Why I Love Indies and You Do Too

As much as I love Macworld, I have to say that the one indispensable website in our community is Daring Fireball — an indie website.

As cool as Twitter is, its early success in our community was due entirely to Twitterrific. And it took The Iconfactory to come up with the word “tweet” and the bird logo for Twitter.

It took Loren Brichter to invent pull-to-refresh in Tweetie.

It took Marco Arment to invent the entire read-later category with Instapaper.

And me, I shipped the first Cocoa RSS reader at a time when Mac users mostly hadn’t heard of RSS. (And while corporations have dabbled with RSS, it’s pretty much back to its roots now as an indie technology.)

* * *

I can’t find it now, but I was asked on Twitter a couple days ago why I placed such emphasis on indies. Isn’t the point that we want high-quality software, and it doesn’t matter if it comes from indies or corporations?

I’ve noticed something obvious about popular music — it’s almost never instrumental. There’s always a human voice singing a melody. We humans love human voices.

That’s what we get from indies that we don’t get from corporations. We get that human voice and the emotional connection that goes with it.

* * *

But it’s not just that human voice, and the thrill it gives us to see a smart person or team doing great work. It’s also that indies make software that no corporation would ever make.

Think of MarsEdit, a desktop blog editor that works with a variety of blog systems. While WordPress writes an app that works with WordPress, it takes an indie to write the app to connect to everything.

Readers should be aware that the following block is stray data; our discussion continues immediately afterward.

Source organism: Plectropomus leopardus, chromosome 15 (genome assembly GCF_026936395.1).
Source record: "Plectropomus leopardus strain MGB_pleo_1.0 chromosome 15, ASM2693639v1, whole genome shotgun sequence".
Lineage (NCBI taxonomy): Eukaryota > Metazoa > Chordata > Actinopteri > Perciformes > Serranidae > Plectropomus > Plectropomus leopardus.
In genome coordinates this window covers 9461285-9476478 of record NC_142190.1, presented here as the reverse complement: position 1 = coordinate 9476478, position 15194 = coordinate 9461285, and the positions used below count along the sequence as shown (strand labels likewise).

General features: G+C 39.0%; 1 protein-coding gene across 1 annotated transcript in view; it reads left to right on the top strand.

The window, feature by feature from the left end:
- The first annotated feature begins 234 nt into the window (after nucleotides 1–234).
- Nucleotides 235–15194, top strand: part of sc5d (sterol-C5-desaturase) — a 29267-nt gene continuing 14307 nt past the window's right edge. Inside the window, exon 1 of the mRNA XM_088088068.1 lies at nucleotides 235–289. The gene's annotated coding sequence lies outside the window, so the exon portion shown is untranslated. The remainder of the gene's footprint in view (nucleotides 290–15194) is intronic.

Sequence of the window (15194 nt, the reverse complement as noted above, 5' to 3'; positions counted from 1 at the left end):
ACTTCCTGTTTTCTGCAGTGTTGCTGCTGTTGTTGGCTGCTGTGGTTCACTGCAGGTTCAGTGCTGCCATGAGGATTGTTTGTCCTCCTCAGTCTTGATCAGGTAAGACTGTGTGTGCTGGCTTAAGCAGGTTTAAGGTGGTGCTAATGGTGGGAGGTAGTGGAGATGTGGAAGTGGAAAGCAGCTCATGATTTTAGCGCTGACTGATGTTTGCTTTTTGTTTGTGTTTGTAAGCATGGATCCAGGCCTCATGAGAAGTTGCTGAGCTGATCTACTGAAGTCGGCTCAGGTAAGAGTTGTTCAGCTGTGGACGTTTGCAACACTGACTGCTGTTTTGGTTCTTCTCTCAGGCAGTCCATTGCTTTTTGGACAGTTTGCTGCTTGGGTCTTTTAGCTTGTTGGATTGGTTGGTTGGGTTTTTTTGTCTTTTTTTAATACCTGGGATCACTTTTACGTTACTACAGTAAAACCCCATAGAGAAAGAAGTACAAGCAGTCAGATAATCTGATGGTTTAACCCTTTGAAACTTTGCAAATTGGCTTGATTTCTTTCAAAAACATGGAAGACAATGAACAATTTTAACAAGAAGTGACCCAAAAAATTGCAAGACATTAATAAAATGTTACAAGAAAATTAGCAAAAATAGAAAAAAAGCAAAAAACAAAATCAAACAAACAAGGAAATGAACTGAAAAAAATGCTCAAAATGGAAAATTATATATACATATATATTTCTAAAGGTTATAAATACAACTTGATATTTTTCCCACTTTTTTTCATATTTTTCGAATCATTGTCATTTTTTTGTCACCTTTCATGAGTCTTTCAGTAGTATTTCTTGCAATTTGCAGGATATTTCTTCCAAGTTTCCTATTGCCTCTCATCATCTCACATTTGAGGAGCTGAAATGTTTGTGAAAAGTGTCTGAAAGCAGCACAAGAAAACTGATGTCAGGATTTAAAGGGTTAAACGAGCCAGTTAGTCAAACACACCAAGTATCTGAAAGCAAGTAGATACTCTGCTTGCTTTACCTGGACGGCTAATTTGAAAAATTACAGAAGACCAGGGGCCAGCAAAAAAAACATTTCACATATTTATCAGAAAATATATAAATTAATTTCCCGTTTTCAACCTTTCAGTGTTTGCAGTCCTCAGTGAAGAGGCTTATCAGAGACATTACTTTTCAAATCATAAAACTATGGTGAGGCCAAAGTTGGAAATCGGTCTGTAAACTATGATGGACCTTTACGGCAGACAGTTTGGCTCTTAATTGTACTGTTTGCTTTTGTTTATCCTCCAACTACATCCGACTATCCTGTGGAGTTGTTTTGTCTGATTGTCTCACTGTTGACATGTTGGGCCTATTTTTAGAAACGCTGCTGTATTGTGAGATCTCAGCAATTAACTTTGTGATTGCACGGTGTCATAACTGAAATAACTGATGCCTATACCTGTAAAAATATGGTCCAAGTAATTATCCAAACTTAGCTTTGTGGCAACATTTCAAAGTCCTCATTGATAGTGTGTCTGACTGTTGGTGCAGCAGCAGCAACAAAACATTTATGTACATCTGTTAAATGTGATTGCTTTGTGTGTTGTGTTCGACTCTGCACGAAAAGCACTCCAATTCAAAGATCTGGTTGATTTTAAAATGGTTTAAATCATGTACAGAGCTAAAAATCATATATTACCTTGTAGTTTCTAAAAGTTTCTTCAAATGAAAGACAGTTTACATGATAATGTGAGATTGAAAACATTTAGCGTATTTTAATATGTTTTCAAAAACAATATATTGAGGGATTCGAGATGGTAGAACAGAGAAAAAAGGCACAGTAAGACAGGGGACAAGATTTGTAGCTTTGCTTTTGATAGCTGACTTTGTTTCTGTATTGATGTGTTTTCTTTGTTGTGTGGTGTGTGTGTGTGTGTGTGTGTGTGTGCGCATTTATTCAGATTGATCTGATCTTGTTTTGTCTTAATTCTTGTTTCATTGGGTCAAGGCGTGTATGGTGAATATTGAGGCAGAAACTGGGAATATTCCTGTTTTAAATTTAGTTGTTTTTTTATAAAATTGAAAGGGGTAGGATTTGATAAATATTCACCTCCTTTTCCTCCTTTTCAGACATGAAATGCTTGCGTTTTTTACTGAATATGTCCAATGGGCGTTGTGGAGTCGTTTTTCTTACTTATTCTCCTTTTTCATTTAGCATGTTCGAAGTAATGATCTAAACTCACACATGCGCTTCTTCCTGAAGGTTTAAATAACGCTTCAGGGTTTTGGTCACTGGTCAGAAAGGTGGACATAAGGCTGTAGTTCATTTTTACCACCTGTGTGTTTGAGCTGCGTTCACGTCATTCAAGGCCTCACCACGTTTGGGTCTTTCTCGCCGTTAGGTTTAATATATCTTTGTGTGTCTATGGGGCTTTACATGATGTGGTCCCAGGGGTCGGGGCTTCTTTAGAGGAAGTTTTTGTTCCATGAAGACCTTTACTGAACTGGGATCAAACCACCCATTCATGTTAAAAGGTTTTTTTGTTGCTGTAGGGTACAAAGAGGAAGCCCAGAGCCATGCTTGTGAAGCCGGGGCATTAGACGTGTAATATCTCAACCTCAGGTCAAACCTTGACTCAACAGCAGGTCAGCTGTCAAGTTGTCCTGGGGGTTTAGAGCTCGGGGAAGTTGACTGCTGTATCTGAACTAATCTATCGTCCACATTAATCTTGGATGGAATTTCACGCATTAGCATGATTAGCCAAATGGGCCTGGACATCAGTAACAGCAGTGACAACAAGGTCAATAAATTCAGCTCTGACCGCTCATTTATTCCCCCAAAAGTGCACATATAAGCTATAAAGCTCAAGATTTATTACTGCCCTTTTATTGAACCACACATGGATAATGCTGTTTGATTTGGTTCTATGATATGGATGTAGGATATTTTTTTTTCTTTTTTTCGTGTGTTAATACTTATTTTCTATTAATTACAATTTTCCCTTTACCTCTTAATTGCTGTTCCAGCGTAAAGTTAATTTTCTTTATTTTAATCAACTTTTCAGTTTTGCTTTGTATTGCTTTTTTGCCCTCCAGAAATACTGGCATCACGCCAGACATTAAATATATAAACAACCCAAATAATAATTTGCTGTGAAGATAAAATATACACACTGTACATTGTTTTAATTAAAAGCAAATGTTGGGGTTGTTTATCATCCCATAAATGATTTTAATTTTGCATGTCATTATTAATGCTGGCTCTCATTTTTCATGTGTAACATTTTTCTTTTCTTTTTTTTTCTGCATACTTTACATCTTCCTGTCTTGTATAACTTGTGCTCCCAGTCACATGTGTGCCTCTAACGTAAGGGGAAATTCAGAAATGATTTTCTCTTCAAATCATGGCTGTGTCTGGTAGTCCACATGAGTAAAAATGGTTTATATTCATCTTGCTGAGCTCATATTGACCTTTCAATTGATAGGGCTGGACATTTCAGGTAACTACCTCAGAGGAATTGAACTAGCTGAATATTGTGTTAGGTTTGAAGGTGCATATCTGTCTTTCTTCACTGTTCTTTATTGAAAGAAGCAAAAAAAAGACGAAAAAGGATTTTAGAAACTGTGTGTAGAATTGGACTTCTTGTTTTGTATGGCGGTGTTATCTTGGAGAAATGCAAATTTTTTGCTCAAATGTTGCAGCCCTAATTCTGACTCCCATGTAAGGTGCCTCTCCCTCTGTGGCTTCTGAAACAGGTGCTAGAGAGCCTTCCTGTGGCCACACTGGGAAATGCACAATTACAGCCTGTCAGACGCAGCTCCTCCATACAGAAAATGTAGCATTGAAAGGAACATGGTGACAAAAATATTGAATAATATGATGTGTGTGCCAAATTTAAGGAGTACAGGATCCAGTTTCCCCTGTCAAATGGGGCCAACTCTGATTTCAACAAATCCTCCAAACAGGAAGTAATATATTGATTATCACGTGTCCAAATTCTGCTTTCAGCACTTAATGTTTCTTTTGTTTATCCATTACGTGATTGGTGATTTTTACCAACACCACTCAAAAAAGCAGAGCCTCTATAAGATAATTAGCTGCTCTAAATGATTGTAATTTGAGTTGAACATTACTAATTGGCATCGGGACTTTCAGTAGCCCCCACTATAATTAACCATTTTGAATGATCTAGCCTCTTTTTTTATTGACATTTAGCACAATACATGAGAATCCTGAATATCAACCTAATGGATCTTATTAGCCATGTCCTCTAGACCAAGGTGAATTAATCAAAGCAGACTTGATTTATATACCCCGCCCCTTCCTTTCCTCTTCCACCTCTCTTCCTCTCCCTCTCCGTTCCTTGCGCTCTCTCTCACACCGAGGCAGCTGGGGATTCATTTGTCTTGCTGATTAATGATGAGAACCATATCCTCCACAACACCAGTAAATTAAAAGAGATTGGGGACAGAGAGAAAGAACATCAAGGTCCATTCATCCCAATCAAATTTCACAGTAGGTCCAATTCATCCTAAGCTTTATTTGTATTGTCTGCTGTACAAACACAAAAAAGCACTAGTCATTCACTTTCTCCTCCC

Or think of Pixelmator and (my favorite) Acorn. What corporation would go up against Photoshop? It takes indies.

A great example is Capo. I can’t imagine a corporation building this — and, if they did (with a team of six, probably), they wouldn’t be one-tenth as hardcore as one Chris Liscio.

Inventiveness, passion, and courage comes from indies, not from people who watch the bottom line.

* * *

But indies do have to watch the bottom line — at least enough to be able to survive as an indie so they can keep making software.

And I think we’re already missing out on great software that would have existed in a better context.

So it’s worth thinking about a few things. One is how things could be better for indies — Marco, for instance, suggests that the App Store should get rid of the top lists.

Another is that you, as an indie or potential indie, should know what you’re signing up for, and you should have enough information to make smart decisions that will allow you to keep doing what you love.

The advice I’ve seen boils down to a few things:

  • Start with small apps. Do a few of them.

  • Strongly consider doing Mac apps too. (You can charge sustainable prices for Mac apps.)

  • Start your business as a side business until it’s making enough money to support you.

  • Do contracting as needed to make up the income gap.

  • Don’t skimp on marketing. It’s important.

  • Persevere.

But know that you’re still going to fail, most likely.

I would love for you to prove me wrong. Write something that blows my mind and that makes you successful.

Ignore the doom and gloom. Make me eat my words. Please!

30 Jul 2014

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